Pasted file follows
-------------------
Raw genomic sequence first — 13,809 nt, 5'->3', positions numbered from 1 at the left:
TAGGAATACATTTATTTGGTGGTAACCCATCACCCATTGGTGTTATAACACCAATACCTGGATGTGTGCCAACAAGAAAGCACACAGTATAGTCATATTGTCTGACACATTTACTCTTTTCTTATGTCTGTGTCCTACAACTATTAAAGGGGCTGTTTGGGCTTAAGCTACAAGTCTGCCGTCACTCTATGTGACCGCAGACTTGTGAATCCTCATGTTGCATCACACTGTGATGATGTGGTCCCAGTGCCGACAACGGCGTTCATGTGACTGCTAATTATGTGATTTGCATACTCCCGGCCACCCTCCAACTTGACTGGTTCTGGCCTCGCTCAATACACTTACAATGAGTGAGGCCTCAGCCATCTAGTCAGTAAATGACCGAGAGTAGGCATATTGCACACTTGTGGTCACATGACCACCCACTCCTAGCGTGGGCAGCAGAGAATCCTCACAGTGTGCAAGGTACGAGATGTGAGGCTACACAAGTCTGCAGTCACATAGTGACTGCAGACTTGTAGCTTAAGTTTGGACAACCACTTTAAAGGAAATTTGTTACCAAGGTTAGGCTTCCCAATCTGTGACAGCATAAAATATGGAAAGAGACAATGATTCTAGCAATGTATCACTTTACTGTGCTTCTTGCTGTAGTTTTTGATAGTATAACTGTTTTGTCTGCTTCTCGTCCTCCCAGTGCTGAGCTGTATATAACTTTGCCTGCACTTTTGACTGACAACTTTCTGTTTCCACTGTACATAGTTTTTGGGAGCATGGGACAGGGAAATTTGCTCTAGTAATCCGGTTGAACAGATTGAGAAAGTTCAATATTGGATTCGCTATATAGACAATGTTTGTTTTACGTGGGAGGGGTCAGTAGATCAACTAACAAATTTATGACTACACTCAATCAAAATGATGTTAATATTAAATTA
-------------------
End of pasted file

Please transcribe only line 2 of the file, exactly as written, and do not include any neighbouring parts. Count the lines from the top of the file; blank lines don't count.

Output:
TAGGAATACATTTATTTGGTGGTAACCCATCACCCATTGGTGTTATAACACCAATACCTGGATGTGTGCCAACAAGAAAGCACACAGTATAGTCATATTGTCTGACACATTTACTCTTTTCTTATGTCTGTGTCCTACAACTATTAAAGGGGCTGTTTGGGCTTAAGCTACAAGTCTGCCGTCACTCTATGTGACCGCAGACTTGTGAATCCTCATGTTGCATCACACTGTGATGATGTGGTCCCAGTGCCGACAACGGCGTTCATGTGACTGCTAATTATGTGATTTGCATACTCCCGGCCACCCTCCAACTTGACTGGTTCTGGCCTCGCTCAATACACTTACAATGAGTGAGGCCTCAGCCATCTAGTCAGTAAATGACCGAGAGTAGGCATATTGCACACTTGTGGTCACATGACCACCCACTCCTAGCGTGGGCAGCAGAGAATCCTCACAGTGTGCAAGGTACGAGATGTGAGGCTACACAAGTCTGCAGTCACATAGTGACTGCAGACTTGTAGCTTAAGTTTGGACAACCACTTTAAAGGAAATTTGTTACCAAGGTTAGGCTTCCCAATCTGTGACAGCATAAAATATGGAAAGAGACAATGATTCTAGCAATGTATCACTTTACTGTGCTTCTTGCTGTAGTTTTTGATAGTATAACTGTTTTGTCTGCTTCTCGTCCTCCCAGTGCTGAGCTGTATATAACTTTGCCTGCACTTTTGACTGACAACTTTCTGTTTCCACTGTACATAGTTTTTGGGAGCATGGGACAGGGAAATTTGCTCTAGTAATCCGGTTGAACAGATTGAGAAAGTTCAATATTGGATTCGCTATATAGACAATGTTTGTTTTACGTGGGAGGGGTCAGTAGATCAACTAACAAATTTATGACTACACTCAATCAAAATGATGTTAATATTAAATTA